Rebel Daily 8: Are you up for a rest?
September 07, 2021 by Extinction Rebellion
Recap on how the final two days of the Impossible Rebellion went down. We did impossibly well.
Gecko costume at March for Nature
We did it. After two heart-warming, audacious, thrilling weeks, the Impossible Rebellion ended on Saturday.
We’ve seen some unforgettable moments. We’ve brought junctions at Tower Bridge, London Bridge, Cambridge Circus, Cromwell Road, Long Acre and Covent Garden to a standstill. We replaced these places’ endless urban grind with our urgent message, displaying once again how facing up to ecocide can be scary and sad and inconvenient, but how it can also create the space for colour and joy and togetherness.
And for all their special magic and intensity, these loving occupations were just one species of action on the loose in our disruptive ecosystem. Police used massive numbers, dubious procedure and sometimes outright violence to move us on, but this week we showed we’ve really learned to ‘be like water’.
Occupations repeatedly turned into marches (and marches into occupations!); we’ve seen localised blockades of banks and government departments, marches, rallies, carnivals, fasting, feed-ins, die-ins, sleep-overs in both McDonalds and the Natural History Museum, an occupation of St Paul’s, and exciting new heights of mobilisation by Digital Rebellion.
We are a movement
No description could hope to capture it all. Not just the events but the moments: the lives that were changed, the assumptions challenged, the friendships made. And not just the moments but the actions: the showing up and sometimes thankless (sometimes joyful) taking-part of stewards, litter-pickers, food-providers, infrastructure-sorters, banner-makers, leafletters, de-escalators, arrestee-supporters, and those even less visible than this working on laptops in so many places and ways.
It’s this quiet heroism – along with that seen in the 500 arrests made in these two weeks – which makes XR what it is: not just an organisation, but a movement.
As thousands reel from Hurricane Ida, and billions deal with drought’s effects on food prices (including millions of Afghans), it’s clear we’re at a pivotal moment in ecological and climate action. And with the next COP getting close both in space and time, it’s a good time to hear everyone from Sky News to LBC to senior government advisers (their scientists were there already) acknowledging that what we’re doing works. Those in power might act fast enough or they might not – but whatever happens, we will know that we did all we could.
Rebel, Rest, Do it again
Real action needs real rest. Whatever part you’ve played in this latest wave, we hope you’re now able to sleep and play and reconnect as much as you need. This might not be as easy as it sounds – for tips, check out our practical guide for coming down to earth. If you feel you could benefit from emotional support, check out the Trained Emotional Support Network. If you’ve lost something, check out the Lost and Found. And if you’d like to take part in our process of collective reflection, please fill in our post-rebellion survey.
The rebellion does not end here. To find your nearest local group, see here. To see how you can help get ready for Glasgow’s COP26, see here. For a super great video of the last two weeks, see here. And for everything else, read on.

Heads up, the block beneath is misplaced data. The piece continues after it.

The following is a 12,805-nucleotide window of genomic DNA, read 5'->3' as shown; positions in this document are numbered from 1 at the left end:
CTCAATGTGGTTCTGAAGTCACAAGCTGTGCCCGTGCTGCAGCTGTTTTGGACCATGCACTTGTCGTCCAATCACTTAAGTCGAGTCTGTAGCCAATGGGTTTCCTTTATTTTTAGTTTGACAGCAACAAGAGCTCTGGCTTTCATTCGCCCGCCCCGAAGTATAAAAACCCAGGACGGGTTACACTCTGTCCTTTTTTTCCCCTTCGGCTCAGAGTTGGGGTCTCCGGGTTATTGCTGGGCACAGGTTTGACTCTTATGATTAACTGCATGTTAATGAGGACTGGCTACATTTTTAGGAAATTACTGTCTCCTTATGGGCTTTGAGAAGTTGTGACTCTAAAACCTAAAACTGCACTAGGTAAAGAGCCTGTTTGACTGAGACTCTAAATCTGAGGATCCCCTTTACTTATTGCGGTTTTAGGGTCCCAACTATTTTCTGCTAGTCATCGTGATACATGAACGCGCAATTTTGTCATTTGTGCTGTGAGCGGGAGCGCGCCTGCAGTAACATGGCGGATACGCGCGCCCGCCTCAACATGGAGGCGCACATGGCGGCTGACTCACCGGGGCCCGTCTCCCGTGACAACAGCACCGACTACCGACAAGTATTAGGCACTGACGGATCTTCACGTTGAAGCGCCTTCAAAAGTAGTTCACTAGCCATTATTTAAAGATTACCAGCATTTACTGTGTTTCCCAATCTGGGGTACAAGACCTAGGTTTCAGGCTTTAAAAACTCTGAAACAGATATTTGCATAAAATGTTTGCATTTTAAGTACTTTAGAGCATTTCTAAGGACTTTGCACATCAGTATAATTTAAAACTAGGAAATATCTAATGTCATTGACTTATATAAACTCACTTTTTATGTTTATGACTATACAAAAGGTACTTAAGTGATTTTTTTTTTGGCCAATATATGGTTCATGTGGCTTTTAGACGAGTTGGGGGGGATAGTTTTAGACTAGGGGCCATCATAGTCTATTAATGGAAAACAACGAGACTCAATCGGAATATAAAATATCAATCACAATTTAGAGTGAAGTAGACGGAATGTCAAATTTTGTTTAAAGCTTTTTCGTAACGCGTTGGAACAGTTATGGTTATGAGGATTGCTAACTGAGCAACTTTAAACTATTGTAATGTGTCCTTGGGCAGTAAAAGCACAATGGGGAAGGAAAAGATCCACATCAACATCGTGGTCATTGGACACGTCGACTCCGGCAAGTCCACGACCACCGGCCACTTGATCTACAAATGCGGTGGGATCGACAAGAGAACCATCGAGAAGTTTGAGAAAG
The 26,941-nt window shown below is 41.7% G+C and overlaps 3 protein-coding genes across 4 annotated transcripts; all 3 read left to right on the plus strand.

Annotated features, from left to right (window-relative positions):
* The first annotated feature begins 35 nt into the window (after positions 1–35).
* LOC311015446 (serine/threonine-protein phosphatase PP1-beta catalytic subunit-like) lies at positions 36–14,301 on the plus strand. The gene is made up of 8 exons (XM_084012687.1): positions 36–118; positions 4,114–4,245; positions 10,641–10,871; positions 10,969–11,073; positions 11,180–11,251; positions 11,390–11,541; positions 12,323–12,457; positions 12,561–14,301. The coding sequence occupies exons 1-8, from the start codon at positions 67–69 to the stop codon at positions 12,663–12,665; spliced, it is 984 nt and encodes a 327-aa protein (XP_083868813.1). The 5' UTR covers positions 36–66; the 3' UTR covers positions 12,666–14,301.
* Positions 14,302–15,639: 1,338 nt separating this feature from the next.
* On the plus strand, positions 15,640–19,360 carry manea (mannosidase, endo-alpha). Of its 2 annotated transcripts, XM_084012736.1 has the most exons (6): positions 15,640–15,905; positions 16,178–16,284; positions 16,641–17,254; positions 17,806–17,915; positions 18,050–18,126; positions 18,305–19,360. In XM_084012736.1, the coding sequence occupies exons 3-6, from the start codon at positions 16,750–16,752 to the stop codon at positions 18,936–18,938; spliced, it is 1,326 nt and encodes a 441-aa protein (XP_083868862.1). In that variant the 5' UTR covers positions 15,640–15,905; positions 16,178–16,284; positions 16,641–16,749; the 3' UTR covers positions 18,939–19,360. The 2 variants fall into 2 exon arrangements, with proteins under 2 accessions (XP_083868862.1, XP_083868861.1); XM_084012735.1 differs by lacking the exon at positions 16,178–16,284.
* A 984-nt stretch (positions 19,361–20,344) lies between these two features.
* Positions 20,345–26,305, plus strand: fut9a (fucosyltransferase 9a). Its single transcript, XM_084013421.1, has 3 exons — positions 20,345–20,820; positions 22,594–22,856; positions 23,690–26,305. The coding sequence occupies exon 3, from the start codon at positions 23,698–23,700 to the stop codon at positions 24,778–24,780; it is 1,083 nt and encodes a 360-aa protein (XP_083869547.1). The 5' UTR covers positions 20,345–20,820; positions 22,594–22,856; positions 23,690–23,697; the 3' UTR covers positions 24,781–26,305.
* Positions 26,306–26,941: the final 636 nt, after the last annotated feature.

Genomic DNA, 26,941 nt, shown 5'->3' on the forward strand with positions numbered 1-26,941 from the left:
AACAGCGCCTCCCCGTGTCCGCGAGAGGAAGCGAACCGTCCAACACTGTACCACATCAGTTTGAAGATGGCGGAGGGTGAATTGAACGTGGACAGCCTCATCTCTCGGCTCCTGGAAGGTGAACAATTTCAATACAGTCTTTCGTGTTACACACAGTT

Until next time.
A Closing March for Nature
5 AUG | Trafalgar Square to Hyde Park
A sign 'What are you going to do about it?'
XR joined together with our sister movements in a jubilant March for Nature on the last day of this phase of rebellion. After speeches at Trafalgar Square, rebels flooded out with gusto to stomp our feet and dance on behalf of all Life. The energy was lively and had a carnival-like feel, with spectacular floats and music buoying our spirits, even as we lamented the close of such a precious time together.
As invigorating as it is to stand together in our collective power, we are also committed to rebelling in regenerative cycles which means we deserve to rest and move into reflection. The march touched down joyfully in the grassy safety of Hyde Park, where speakers were ready and waiting to help ease us out of our intense action phase. Three musicians played live music as the rebels poured in and began to relax on the grass.
A rebel sitting alone in a road
Rebellion of One
But, for at least 30 rebels, the mood was far from relaxing. These brave earth protectors branched off from the main march to cause disruption in a strikingly vulnerable way. Each sat in the road on their own blocking the traffic in a Rebellion of One. A single person in the road has a very different feel to a crowd of protestors on a roadblock. It can often be a very moving sight that engages passers-by in a way that big marches don’t.
You can find out more about RO1 by joining this Telegram chat.
In Hyde Park, rebels convened one last time for the Impossible Rebellion’s closing ceremony. Speakers linked our rebellious struggle to the resistance movement around the world and posed the question of what we will take back from this experience to our local communities. There was dancing and singing, and celebratory vibes that spilled out and made their way to a nearby pub.
Rebels descended on one particular pub in great numbers, almost overwhelming the establishment with merriment and outbursts of spontaneous song. At one point, the staff were struggling to get orders to the right tables, with so many hungry rebels, so we helped them out using a reliable system: ‘Mic check!…Pizza number 21!’
And so the Impossible Rebellion ended, with vibrant celebration, with heartfelt song, and with pizza.
On Friday morning sixty healthcare professionals gathered outside JP Morgan in Canary Wharf, bearing a letter for the bank’s CEO. A heavy security presence prevented almost any access to the building, but enterprising doctors nonetheless succeeded in spray-chalking the words ‘code red’ onto every nearby surface; ten glued themselves to the building – with tens more strewn in a die-in on the pavement.
The security response was rough: many rebels were dragged off rapidly and were left with bruises. Those secured by glue then found themselves obscured by metal screens, apparently kept on hand by JP Morgan staff expressly for covering up embarrassing truths.
The public’s response, though, was much friendlier. Rebels reported lots of positive interactions with passers-by, including a banker from nearby Morgan Stanley coming down to thank those involved for all they were doing.
Once police had arrived to remove the glued rebels, the remaining fifty-ish healthcare professionals moved with their banner to Canary Wharf station, where they continued to invite dialogues with the many financial district workers, once again seeing a largely positive reception.
A call on climate action
The group had targeted JP Morgan for its status in a recent report as by far the worst funder of fossil fuels – a status so extreme the report’s authors wrote a special follow-up all about JP Morgan specifically. We hear they’re making a lot of money, though.